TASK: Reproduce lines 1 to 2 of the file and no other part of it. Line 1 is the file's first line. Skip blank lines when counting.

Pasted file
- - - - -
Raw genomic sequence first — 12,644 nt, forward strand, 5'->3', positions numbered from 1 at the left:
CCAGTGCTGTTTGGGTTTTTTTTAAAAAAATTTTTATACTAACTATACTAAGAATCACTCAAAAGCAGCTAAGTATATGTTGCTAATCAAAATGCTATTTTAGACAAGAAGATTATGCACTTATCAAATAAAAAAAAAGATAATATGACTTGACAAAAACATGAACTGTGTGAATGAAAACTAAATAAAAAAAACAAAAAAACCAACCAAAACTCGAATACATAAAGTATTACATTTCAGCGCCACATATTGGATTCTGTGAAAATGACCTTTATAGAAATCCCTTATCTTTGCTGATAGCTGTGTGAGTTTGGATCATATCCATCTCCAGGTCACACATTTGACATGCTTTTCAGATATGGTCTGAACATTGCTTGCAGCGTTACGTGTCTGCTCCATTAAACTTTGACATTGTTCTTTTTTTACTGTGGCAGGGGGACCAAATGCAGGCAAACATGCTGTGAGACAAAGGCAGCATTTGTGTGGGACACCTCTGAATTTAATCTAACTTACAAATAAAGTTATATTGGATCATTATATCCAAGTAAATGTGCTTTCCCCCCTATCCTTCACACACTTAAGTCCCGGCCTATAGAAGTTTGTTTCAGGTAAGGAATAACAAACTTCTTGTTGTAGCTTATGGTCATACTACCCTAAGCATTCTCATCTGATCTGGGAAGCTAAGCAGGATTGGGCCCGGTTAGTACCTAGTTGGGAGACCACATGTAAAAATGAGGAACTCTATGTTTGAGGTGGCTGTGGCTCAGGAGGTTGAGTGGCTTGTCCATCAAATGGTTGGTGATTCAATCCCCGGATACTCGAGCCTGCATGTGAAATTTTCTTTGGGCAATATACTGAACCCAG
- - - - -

Raw genomic sequence first — 12,644 nt, forward strand, 5'->3', positions numbered from 1 at the left:
CCAGTGCTGTTTGGGTTTTTTTTAAAAAAATTTTTATACTAACTATACTAAGAATCACTCAAAAGCAGCTAAGTATATGTTGCTAATCAAAATGCTATTTTAGACAAGAAGATTATGCACTTATCAAATAAAAAAAAAGATAATATGACTTGACAAAAACATGAACTGTGTGAATGAAAACTAAATAAAAAAAACAAAAAAACCAACCAAAACTCGAATACATAAAGTATTACATTTCAGCGCCACATATTGGATTCTGTGAAAATGACCTTTATAGAAATCCCTTATCTTTGCTGATAGCTGTGTGAGTTTGGATCATATCCATCTCCAGGTCACACATTTGACATGCTTTTCAGATATGGTCTGAACATTGCTTGCAGCGTTACGTGTCTGCTCCATTAAACTTTGACATTGTTCTTTTTTTACTGTGGCAGGGGGACCAAATGCAGGCAAACATGCTGTGAGACAAAGGCAGCATTTGTGTGGGACACCTCTGAATTTAATCTAACTTACAAATAAAGTTATATTGGATCATTATATCCAAGTAAATGTGCTTTCCCCCCTATCCTTCACACACTTAAGTCCCGGCCTATAGAAGTTTGTTTCAGGTAAGGAATAACAAACTTCTTGTTGTAGCTTATGGTCATACTACCCTAAGCATTCTCATCTGATCTGGGAAGCTAAGCAGGATTGGGCCCGGTTAGTACCTAGTTGGGAGACCACATGTAAAAATGAGGAACTCTATGTTTGAGGTGGCTGTGGCTCAGGAGGTTGAGTGGCTTGTCCATCAAATGGTTGGTGATTCAATCCCCGGATACTCGAGCCTGCATGTGAAATTTTCTTTGGGCAATATACTGAACCCAG